We are lucky in B.C. to have two useful initiatives to help us create healthier built environments.
The first, which I described briefly last week, is the Healthy Built Environment Linkages Toolkit. The second is a B.C. Ministry of Health-funded initiative, PlanH, which “facilitates local government learning, partnership development and planning for healthier communities.” I will describe them both here.
(Full disclosure: PlanH was developed and is implemented on behalf of the ministry by the non-profit B.C. Healthy Communities Society, of which I am vice-chair of the board.)
For each of the five key elements of the built environment that the toolkit considers — neighbourhood design, transportation networks, natural environments, food systems and housing — it provides a chart showing the impact on the built environment and the strongest research correlations found in evidence reviews. I briefly covered the first two elements last week, so here I want to examine the others.
For the natural environment, the focus is on preserving and connecting environmentally sensitive areas, expanding natural elements across the landscape and maximizing the opportunity for everyone to access these natural environments. By doing so, we can increase the tree canopy, reduce urban air pollution and create cooler urban areas. (For a great discussion of the health benefits of trees and urban forests see the book Planet Heart by Dr. Francois Reeves, an interventionist cardiologist in Montreal.)
Among the health benefits identified in the toolkit for which there is strong evidence are reduced deaths from heart and urban heat events; improved mental health and social well-being; increased physical activity; and improved respiratory health. Other benefits include reduced health-care costs, energy savings, reduced pollution-control costs, and increased recreation and tourism.
Turning to food systems, the toolkit focuses on increasing equitable access to affordable and healthy food options, protecting agricultural land, increasing the capacity of local food systems, and supporting community-based food programs such as community gardens and community kitchens.
The health-related impacts of these approaches include improved diet quality and social well-being. Evidence suggests community kitchens, such as the Shelbourne Community Kitchen in Saanich, are particularly useful.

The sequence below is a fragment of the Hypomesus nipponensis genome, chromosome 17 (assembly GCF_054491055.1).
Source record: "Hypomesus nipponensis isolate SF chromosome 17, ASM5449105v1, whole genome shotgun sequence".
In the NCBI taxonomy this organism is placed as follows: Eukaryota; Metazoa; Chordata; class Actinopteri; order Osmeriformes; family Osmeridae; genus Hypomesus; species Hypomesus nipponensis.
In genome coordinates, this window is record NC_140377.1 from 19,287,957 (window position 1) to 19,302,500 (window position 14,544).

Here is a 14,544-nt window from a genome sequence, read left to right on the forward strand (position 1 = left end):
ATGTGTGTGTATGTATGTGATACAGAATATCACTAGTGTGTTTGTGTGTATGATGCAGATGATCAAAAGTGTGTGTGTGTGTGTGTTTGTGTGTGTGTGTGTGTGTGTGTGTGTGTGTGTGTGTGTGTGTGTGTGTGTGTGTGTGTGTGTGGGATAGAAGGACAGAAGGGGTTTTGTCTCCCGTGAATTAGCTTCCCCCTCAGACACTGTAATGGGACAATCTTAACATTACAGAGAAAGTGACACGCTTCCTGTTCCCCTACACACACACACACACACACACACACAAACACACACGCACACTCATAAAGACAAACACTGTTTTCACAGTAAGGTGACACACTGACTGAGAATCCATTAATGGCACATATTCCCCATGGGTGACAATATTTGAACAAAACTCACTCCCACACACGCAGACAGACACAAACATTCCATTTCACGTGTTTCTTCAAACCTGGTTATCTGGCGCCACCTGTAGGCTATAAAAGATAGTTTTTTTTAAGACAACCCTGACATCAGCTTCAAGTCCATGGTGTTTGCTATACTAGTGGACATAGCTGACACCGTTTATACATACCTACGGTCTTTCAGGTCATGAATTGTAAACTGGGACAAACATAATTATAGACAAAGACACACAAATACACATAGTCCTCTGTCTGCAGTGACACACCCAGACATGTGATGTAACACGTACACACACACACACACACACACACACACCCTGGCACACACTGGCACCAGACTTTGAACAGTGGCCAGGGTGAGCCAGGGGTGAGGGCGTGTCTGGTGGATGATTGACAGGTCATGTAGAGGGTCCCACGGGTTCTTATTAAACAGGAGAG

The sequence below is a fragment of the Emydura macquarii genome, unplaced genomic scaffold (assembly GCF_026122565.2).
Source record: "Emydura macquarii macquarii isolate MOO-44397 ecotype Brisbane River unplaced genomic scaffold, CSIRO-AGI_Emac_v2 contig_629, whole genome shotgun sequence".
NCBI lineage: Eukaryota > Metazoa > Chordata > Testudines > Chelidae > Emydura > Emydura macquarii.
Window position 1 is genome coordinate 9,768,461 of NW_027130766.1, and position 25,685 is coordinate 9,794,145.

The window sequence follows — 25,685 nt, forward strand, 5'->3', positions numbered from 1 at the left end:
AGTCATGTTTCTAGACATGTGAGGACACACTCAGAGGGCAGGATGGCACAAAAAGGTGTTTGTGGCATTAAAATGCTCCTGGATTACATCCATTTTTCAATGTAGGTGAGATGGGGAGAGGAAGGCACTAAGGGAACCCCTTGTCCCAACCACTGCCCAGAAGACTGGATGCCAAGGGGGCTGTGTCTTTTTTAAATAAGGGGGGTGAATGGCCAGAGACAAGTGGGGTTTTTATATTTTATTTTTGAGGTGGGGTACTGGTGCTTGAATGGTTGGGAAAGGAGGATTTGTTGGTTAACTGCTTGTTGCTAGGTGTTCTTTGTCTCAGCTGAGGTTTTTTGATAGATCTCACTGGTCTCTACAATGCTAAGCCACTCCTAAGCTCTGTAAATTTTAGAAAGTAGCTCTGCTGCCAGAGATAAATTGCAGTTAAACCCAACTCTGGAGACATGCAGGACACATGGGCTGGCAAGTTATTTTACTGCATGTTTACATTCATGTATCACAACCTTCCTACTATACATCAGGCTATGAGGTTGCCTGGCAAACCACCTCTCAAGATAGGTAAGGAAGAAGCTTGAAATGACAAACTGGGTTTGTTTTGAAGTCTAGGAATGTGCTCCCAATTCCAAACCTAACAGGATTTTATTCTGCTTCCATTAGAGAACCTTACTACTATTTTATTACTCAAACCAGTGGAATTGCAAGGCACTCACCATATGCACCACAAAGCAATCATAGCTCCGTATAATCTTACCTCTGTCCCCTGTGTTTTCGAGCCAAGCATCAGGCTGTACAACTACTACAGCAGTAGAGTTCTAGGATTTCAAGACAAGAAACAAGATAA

This small NGO provides small-group cooking, a pantry and gardening programs that help participants from low-income families acquire food skills and learn to access nutritious food affordably, while at the same time building community.
Finally, the toolkit looks at four approaches to creating healthy housing, particularly through prioritizing affordable quality housing options, especially for marginalized groups. The evidence supports the need for diverse housing forms and tenure types, located so as to avoid environmental hazards. There are many health benefits, including improved overall health and social well-being and reduced domestic abuse, crime and violence. (I will return to the topic of healthy housing in a future column.)
While the toolkit provides evidence and is intended primarily for planners, PlanH is more concerned with how to bring the health implications of decisions to the attention of municipal governments and citizens to support “leading-edge practices for collaborative local action.” It focuses on three key interconnected themes: Healthy people, a healthy society and healthy environments.
In considering healthy people, PlanH emphasizes that our health behaviours and choices are shaped by local social and environmental conditions. We need to create “vibrant places and spaces [that] cultivate belonging, inclusion, connectedness and engagement” in the context of “well-planned built environments and sustainable natural environments.”
To do so, PlanH helps local governments and their citizens learn about these issues and provides action guides and other practical resources and tools. It helps them connect and build relationships with community partners in other sectors (including regional health authorities) and with other local governments. And it helps them innovate with a funding program to support action, and by sharing success stories from around B.C. and beyond.
Together, these two initiatives give municipal governments, urban planners and citizens powerful support to help them make decisions that will improve health and well-being, which is surely one of their most important roles. So if you want healthier built environments in which to lead your life, raise a family and grow old, you might want to talk to your local government, community association and neighbours about the toolkit and PlanH.
Dr. Trevor Hancock is a retired professor and senior scholar at the University of Victoria’s School of Public Health and Social Policy.